At last week’s press preview of the National Building Museum’s exhibition “Hot to Cold: an Odyssey of Architectural Adaptation” by Bjarke Ingels Group (BIG), I had the distinct pleasure of hearing Bjarke Ingels speak in some detail about his firm’s process, their vision and method of creating buildings in various parts of the globe. The virtual journey across the planet is smartly achieved in 800 feet of 60 three-dimensional models of projects that move from the world’s warmest climates to those that face some of Earth’s coldest temperatures. Helpful color codes that span the rainbow tell the viewer in which climate type the building resides.
The exhibition marks the firm’s return to the museum. No surprise they’d be asked back, since in two months their Maze exhibit last year attracted more than 50,000 visitors and the firm is currently working on a redesign of the Smithsonian’s campus. The Maze display engulfed the museum’s atrium. This time, for Hot to Cold, the exhibit takes visitors above the great hall and around the second floor, but there is no need to retreat from the expanse of the hall into a classroom or separate viewing space. The models have been cleverly suspended from the museum’s third floor to rest in line with the second floor’s railings and sit nestled in between the massive columns that surround the atrium. One can take in the model without feeling the least bit confined and get a sense of how the project would sit in its particular location.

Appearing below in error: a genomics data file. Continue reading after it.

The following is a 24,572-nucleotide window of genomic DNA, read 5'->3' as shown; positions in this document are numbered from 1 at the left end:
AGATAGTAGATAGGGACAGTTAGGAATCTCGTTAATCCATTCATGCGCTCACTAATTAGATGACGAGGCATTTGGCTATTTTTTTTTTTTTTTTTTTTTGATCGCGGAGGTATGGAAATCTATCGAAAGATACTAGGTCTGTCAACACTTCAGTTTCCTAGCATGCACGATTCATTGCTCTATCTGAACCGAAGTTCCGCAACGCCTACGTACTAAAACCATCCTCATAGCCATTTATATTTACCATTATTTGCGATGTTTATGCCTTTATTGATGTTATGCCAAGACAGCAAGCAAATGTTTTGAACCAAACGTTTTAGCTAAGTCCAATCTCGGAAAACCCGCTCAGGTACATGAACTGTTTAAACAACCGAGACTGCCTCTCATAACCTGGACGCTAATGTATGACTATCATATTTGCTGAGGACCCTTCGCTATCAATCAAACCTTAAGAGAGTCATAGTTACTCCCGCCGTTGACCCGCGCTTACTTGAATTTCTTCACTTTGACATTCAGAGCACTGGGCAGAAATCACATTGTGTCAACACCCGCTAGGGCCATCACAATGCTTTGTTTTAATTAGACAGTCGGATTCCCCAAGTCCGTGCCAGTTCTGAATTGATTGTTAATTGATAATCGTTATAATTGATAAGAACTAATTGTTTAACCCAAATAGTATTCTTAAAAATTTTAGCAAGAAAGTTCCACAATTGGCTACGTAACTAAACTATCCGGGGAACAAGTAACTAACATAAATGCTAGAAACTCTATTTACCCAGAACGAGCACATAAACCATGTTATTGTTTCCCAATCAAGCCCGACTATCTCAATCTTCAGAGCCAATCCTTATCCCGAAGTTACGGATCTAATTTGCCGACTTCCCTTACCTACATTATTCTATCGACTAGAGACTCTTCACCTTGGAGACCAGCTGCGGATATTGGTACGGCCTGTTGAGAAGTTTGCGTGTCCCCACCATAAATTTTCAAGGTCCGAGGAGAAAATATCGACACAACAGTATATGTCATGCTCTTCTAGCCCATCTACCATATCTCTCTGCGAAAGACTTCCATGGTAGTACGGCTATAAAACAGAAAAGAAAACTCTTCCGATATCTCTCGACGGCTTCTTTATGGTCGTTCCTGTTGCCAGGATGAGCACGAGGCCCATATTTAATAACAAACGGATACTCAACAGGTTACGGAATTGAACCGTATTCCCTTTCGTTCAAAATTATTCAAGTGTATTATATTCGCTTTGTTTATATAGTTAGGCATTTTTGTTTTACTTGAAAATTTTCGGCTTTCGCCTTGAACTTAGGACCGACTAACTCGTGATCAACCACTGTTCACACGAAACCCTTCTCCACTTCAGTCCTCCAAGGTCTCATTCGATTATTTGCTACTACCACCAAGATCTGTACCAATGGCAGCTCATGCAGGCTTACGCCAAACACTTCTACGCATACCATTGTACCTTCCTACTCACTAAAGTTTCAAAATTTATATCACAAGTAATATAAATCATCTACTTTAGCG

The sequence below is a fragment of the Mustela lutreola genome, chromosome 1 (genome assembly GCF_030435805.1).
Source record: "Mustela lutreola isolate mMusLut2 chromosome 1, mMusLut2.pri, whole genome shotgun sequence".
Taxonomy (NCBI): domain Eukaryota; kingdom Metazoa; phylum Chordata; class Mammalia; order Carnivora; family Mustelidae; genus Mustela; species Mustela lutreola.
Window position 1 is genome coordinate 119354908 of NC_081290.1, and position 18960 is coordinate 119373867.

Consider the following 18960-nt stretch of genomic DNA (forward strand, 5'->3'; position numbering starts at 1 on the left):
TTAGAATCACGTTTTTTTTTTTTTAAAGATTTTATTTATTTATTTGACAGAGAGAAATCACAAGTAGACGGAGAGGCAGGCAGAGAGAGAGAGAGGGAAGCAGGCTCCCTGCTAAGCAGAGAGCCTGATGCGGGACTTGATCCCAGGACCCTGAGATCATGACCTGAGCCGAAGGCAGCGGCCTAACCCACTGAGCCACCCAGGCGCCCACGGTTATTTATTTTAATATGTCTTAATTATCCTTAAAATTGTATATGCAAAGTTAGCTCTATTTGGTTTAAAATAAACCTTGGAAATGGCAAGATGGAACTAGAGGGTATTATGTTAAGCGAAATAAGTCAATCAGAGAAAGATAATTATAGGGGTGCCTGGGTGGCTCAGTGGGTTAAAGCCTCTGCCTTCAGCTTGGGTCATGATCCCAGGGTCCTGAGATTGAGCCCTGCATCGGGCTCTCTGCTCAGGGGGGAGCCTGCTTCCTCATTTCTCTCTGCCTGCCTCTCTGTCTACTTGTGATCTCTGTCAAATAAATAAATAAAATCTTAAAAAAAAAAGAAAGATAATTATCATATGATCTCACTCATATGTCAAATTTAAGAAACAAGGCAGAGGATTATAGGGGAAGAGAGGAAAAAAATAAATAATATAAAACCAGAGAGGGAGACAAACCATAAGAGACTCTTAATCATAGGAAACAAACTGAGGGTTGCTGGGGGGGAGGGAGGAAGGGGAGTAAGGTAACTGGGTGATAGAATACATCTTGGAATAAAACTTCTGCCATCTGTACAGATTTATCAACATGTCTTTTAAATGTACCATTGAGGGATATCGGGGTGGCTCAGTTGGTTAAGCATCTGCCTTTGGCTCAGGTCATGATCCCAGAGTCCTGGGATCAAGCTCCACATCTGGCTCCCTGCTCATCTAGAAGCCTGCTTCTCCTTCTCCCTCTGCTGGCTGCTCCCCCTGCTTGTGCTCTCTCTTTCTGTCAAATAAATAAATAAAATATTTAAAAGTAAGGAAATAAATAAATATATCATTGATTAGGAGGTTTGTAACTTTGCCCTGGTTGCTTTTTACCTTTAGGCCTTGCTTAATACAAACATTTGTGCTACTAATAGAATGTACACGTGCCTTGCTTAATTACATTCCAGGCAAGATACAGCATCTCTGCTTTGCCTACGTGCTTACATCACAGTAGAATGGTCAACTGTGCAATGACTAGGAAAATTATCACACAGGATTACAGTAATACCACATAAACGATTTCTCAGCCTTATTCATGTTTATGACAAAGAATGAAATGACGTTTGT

This was the first time I had heard Ingels speak live. He’s been featured on several TED talks that have made the rounds online. He shared his thoughts on architecture with a passion and energy that is engaging. After making his opening remarks which included admitting an addiction to the show “Homeland” that he blames in part for his current love affair with Washington, DC – the group of press gathered for the preview of the exhibition wordlessly begged him for more. He graciously complied and got back on the podium to answer some questions and did not disappoint with the level of thought and attention given to each question.